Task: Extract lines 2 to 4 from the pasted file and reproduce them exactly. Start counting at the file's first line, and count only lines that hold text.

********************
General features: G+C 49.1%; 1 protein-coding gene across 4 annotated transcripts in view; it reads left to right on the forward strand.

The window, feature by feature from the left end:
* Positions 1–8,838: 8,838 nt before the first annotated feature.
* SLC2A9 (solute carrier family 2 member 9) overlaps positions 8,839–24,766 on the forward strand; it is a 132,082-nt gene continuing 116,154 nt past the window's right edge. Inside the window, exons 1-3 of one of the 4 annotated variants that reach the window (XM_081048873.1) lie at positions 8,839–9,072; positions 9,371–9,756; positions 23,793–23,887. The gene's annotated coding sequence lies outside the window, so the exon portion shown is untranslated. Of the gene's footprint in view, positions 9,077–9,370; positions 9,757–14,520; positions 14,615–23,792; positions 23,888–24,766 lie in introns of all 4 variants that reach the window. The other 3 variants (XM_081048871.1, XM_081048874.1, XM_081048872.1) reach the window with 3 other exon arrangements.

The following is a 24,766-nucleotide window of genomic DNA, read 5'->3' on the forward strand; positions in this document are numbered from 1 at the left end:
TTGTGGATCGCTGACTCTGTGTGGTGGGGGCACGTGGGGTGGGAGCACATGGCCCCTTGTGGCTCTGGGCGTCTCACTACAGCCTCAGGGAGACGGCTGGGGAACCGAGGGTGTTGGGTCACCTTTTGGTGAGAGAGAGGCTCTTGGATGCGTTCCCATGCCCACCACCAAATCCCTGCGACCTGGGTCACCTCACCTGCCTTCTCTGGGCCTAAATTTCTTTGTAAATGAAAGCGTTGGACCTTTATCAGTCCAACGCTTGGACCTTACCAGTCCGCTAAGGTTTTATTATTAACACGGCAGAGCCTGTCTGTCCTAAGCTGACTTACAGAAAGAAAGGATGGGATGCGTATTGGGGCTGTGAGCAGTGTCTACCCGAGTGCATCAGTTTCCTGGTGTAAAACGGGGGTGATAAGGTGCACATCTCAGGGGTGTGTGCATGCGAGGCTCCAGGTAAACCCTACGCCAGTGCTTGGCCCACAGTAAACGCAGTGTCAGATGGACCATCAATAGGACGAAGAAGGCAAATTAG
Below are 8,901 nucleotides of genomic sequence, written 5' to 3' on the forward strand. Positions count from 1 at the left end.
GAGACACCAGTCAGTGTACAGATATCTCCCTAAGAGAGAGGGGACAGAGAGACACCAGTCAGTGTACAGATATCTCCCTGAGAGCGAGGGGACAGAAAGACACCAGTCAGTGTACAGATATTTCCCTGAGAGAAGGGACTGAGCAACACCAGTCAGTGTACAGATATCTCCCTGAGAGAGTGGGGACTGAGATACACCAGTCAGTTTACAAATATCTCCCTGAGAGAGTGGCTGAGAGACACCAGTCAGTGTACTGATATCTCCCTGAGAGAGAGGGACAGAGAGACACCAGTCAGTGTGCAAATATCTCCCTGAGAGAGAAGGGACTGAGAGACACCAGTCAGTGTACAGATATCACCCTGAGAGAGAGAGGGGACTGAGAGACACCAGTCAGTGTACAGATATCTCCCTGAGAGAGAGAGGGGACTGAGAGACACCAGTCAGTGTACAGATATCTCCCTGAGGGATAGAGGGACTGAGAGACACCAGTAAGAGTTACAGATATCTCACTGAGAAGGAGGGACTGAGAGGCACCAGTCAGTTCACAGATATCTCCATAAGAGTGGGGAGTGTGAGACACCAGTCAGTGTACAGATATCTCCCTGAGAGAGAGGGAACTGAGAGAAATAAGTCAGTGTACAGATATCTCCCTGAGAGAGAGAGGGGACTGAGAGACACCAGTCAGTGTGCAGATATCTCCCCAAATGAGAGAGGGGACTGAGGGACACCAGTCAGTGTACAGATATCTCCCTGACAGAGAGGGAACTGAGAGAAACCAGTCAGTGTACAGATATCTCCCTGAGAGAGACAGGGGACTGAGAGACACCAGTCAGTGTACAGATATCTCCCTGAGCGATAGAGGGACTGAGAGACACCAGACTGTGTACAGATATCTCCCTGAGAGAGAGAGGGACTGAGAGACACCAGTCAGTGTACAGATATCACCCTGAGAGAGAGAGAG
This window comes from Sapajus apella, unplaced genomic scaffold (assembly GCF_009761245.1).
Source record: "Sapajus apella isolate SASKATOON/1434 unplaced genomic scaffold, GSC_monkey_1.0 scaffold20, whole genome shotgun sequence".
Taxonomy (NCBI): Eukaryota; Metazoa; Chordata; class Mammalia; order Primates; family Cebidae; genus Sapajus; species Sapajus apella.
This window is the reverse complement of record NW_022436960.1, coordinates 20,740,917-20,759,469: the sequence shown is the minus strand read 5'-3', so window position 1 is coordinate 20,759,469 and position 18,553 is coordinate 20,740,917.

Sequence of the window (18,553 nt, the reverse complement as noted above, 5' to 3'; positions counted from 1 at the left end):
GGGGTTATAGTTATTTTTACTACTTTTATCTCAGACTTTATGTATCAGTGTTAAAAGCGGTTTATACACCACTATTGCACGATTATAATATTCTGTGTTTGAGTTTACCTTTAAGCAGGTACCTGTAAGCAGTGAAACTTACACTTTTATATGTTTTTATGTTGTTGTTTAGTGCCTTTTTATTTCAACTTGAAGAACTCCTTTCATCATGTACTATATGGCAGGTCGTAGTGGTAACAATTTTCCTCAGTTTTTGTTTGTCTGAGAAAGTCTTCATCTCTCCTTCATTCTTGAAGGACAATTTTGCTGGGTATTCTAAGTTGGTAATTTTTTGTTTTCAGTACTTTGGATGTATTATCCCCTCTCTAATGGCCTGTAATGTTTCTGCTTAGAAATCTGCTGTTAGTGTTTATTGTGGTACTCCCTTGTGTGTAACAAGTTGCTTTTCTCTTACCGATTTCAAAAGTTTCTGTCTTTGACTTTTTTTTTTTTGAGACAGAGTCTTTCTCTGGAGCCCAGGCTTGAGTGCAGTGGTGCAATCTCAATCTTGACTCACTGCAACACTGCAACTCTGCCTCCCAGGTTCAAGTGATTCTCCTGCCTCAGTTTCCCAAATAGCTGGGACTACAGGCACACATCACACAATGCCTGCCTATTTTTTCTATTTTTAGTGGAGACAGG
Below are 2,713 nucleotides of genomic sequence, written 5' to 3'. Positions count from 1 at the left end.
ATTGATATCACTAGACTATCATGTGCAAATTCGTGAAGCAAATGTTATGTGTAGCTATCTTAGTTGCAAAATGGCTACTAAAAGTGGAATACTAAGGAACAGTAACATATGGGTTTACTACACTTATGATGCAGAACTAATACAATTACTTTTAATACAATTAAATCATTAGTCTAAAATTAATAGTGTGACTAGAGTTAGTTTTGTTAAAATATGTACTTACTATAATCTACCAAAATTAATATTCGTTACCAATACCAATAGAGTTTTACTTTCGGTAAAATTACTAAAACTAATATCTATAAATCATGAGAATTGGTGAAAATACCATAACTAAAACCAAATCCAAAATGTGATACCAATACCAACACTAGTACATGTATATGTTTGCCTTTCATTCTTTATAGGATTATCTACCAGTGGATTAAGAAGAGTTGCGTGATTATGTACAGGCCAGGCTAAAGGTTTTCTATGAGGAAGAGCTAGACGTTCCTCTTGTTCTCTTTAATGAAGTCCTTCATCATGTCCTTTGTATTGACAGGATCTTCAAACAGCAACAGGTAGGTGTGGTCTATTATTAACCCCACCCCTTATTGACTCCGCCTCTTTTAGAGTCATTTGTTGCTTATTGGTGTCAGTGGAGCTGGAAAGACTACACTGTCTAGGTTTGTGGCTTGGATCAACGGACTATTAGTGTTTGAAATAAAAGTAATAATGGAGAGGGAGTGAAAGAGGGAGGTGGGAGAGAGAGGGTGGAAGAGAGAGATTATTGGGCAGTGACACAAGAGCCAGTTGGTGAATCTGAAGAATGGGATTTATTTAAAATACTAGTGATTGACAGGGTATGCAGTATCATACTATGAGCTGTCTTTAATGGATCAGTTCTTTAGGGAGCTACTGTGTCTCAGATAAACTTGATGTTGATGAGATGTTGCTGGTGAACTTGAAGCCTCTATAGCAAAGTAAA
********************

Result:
The window, feature by feature from the left end:
* Positions 1–8,838: 8,838 nt before the first annotated feature.
* SLC2A9 (solute carrier family 2 member 9) overlaps positions 8,839–24,766 on the forward strand; it is a 132,082-nt gene continuing 116,154 nt past the window's right edge. Inside the window, exons 1-3 of one of the 4 annotated variants that reach the window (XM_081048873.1) lie at positions 8,839–9,072; positions 9,371–9,756; positions 23,793–23,887. The gene's annotated coding sequence lies outside the window, so the exon portion shown is untranslated. Of the gene's footprint in view, positions 9,077–9,370; positions 9,757–14,520; positions 14,615–23,792; positions 23,888–24,766 lie in introns of all 4 variants that reach the window. The other 3 variants (XM_081048871.1, XM_081048874.1, XM_081048872.1) reach the window with 3 other exon arrangements.